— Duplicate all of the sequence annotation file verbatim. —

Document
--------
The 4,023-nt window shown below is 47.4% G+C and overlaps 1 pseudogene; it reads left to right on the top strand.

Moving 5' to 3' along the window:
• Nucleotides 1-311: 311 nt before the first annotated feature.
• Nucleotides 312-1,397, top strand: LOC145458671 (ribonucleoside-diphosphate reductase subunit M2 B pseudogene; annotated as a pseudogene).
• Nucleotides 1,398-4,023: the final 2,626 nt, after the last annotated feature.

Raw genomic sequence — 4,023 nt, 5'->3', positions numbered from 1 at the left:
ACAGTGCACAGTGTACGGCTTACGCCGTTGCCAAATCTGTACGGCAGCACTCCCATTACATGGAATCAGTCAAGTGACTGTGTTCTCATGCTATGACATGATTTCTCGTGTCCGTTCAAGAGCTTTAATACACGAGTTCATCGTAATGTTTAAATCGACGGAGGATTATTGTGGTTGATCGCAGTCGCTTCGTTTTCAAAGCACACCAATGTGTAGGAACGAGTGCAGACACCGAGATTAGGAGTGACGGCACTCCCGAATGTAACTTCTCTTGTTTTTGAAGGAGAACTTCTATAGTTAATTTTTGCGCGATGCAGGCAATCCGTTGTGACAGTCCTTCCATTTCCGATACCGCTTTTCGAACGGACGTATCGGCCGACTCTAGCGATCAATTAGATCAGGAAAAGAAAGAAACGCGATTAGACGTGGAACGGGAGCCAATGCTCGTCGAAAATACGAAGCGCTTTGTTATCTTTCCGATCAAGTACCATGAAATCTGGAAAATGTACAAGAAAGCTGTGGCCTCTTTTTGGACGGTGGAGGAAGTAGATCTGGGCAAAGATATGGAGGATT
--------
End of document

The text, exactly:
The 4,023-nt window shown below is 47.4% G+C and overlaps 1 pseudogene; it reads left to right on the top strand.

Moving 5' to 3' along the window:
• Nucleotides 1-311: 311 nt before the first annotated feature.
• Nucleotides 312-1,397, top strand: LOC145458671 (ribonucleoside-diphosphate reductase subunit M2 B pseudogene; annotated as a pseudogene).
• Nucleotides 1,398-4,023: the final 2,626 nt, after the last annotated feature.

Raw genomic sequence — 4,023 nt, 5'->3', positions numbered from 1 at the left:
ACAGTGCACAGTGTACGGCTTACGCCGTTGCCAAATCTGTACGGCAGCACTCCCATTACATGGAATCAGTCAAGTGACTGTGTTCTCATGCTATGACATGATTTCTCGTGTCCGTTCAAGAGCTTTAATACACGAGTTCATCGTAATGTTTAAATCGACGGAGGATTATTGTGGTTGATCGCAGTCGCTTCGTTTTCAAAGCACACCAATGTGTAGGAACGAGTGCAGACACCGAGATTAGGAGTGACGGCACTCCCGAATGTAACTTCTCTTGTTTTTGAAGGAGAACTTCTATAGTTAATTTTTGCGCGATGCAGGCAATCCGTTGTGACAGTCCTTCCATTTCCGATACCGCTTTTCGAACGGACGTATCGGCCGACTCTAGCGATCAATTAGATCAGGAAAAGAAAGAAACGCGATTAGACGTGGAACGGGAGCCAATGCTCGTCGAAAATACGAAGCGCTTTGTTATCTTTCCGATCAAGTACCATGAAATCTGGAAAATGTACAAGAAAGCTGTGGCCTCTTTTTGGACGGTGGAGGAAGTAGATCTGGGCAAAGATATGGAGGATT